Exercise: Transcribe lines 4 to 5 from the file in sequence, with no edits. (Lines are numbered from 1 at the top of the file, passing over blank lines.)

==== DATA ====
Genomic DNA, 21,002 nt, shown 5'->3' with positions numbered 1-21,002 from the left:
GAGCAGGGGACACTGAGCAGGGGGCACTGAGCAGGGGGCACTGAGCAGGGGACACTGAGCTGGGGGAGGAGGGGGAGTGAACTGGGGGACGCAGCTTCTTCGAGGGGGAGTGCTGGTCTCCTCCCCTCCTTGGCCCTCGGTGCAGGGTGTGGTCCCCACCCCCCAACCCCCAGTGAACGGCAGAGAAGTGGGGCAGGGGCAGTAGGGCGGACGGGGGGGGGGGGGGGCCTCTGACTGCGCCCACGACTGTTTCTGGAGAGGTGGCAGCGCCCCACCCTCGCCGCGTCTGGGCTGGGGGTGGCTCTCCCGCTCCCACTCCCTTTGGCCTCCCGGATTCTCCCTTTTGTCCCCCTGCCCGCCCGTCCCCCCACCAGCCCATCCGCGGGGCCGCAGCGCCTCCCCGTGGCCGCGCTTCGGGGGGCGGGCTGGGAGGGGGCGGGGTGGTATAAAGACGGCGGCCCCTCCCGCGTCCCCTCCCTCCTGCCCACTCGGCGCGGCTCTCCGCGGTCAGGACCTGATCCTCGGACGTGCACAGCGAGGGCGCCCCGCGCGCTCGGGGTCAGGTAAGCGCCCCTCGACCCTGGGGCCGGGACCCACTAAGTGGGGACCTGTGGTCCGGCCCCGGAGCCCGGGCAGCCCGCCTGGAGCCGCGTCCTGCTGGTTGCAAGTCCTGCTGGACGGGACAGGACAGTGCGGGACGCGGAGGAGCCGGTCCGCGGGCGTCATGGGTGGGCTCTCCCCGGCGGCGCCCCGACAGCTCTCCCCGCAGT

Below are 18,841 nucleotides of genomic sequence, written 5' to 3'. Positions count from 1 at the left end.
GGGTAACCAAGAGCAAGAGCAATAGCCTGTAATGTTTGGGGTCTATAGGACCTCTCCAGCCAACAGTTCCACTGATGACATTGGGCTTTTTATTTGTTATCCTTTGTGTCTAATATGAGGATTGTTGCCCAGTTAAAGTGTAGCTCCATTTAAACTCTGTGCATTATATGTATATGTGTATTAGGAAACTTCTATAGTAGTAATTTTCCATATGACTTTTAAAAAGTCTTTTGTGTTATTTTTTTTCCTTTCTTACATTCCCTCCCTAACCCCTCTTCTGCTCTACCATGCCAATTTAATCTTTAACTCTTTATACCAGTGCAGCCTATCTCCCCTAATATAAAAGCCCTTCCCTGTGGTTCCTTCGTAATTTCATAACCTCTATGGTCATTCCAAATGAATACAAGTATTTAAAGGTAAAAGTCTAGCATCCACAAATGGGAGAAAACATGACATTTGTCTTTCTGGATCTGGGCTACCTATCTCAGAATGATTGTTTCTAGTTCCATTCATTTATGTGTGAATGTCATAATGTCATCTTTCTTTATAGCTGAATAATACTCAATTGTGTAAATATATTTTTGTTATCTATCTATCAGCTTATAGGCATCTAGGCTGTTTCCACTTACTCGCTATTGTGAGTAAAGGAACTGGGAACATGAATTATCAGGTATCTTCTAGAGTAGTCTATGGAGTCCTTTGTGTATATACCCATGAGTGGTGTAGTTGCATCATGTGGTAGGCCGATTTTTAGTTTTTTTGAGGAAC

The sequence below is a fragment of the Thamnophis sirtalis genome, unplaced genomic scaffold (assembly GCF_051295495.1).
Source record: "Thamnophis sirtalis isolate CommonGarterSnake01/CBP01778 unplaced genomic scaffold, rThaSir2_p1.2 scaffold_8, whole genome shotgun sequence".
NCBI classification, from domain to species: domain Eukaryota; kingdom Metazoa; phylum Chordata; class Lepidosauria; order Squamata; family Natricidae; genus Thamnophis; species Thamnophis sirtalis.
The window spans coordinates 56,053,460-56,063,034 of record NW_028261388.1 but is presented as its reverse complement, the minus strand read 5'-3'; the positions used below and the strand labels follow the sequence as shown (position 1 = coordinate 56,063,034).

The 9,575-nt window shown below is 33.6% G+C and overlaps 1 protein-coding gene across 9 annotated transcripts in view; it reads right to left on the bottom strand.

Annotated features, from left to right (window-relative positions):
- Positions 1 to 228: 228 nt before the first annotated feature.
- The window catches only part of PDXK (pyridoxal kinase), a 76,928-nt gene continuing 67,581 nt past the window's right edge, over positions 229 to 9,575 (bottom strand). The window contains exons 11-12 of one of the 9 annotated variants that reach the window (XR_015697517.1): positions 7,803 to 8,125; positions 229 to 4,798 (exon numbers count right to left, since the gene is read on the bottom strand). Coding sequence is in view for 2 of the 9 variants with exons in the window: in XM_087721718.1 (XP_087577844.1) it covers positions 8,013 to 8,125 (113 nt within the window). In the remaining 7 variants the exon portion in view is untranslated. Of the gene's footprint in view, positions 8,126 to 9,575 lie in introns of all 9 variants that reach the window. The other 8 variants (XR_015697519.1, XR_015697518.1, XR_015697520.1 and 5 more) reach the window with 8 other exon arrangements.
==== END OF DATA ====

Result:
GGGTAACCAAGAGCAAGAGCAATAGCCTGTAATGTTTGGGGTCTATAGGACCTCTCCAGCCAACAGTTCCACTGATGACATTGGGCTTTTTATTTGTTATCCTTTGTGTCTAATATGAGGATTGTTGCCCAGTTAAAGTGTAGCTCCATTTAAACTCTGTGCATTATATGTATATGTGTATTAGGAAACTTCTATAGTAGTAATTTTCCATATGACTTTTAAAAAGTCTTTTGTGTTATTTTTTTTCCTTTCTTACATTCCCTCCCTAACCCCTCTTCTGCTCTACCATGCCAATTTAATCTTTAACTCTTTATACCAGTGCAGCCTATCTCCCCTAATATAAAAGCCCTTCCCTGTGGTTCCTTCGTAATTTCATAACCTCTATGGTCATTCCAAATGAATACAAGTATTTAAAGGTAAAAGTCTAGCATCCACAAATGGGAGAAAACATGACATTTGTCTTTCTGGATCTGGGCTACCTATCTCAGAATGATTGTTTCTAGTTCCATTCATTTATGTGTGAATGTCATAATGTCATCTTTCTTTATAGCTGAATAATACTCAATTGTGTAAATATATTTTTGTTATCTATCTATCAGCTTATAGGCATCTAGGCTGTTTCCACTTACTCGCTATTGTGAGTAAAGGAACTGGGAACATGAATTATCAGGTATCTTCTAGAGTAGTCTATGGAGTCCTTTGTGTATATACCCATGAGTGGTGTAGTTGCATCATGTGGTAGGCCGATTTTTAGTTTTTTTGAGGAAC

The sequence below is a fragment of the Thamnophis sirtalis genome, unplaced genomic scaffold (assembly GCF_051295495.1).